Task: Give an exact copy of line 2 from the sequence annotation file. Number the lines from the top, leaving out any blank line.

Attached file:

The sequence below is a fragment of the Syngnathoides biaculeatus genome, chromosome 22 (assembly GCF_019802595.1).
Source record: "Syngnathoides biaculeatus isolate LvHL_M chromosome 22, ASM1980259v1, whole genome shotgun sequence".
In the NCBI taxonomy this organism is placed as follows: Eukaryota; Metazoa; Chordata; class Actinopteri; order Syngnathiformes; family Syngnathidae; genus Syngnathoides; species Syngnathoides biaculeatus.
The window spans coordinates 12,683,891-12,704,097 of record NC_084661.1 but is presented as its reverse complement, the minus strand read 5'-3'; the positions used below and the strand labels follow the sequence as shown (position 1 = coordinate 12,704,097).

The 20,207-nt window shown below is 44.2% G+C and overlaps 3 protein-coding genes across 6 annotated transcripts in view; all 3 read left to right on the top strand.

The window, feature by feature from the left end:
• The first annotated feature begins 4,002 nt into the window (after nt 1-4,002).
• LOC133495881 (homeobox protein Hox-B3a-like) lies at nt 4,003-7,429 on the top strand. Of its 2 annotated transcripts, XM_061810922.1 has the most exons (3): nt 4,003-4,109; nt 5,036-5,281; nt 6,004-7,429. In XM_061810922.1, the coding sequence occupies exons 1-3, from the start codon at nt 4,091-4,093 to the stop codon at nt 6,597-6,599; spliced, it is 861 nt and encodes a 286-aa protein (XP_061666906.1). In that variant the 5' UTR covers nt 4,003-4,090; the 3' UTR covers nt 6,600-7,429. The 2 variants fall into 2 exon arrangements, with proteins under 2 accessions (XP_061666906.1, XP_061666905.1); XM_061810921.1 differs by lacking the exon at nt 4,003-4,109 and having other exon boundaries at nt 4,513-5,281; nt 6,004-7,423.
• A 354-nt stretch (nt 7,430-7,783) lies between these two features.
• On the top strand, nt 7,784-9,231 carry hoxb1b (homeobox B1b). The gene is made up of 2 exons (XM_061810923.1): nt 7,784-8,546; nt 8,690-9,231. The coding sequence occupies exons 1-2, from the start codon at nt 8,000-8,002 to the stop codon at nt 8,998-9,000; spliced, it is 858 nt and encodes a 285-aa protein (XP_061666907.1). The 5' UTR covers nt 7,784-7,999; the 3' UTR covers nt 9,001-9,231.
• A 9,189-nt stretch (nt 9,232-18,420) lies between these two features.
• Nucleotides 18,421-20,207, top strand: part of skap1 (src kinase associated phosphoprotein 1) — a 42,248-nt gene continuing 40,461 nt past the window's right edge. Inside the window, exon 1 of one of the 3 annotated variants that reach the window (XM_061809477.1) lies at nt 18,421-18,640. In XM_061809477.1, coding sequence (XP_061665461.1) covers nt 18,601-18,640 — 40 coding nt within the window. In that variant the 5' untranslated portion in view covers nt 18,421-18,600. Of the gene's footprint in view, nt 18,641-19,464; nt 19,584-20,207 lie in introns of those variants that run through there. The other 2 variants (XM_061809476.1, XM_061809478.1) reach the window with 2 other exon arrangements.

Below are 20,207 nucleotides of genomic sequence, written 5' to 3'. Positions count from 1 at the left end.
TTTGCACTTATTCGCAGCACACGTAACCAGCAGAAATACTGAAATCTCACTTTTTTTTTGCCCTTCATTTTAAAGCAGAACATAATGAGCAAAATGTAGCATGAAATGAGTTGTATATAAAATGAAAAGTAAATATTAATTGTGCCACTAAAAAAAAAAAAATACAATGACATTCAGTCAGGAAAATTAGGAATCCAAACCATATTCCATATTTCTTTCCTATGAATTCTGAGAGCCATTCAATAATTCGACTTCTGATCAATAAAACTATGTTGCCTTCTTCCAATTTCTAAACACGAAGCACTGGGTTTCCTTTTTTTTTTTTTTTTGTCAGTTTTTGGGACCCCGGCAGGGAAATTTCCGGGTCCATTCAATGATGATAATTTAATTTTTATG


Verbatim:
Source record: "Syngnathoides biaculeatus isolate LvHL_M chromosome 22, ASM1980259v1, whole genome shotgun sequence".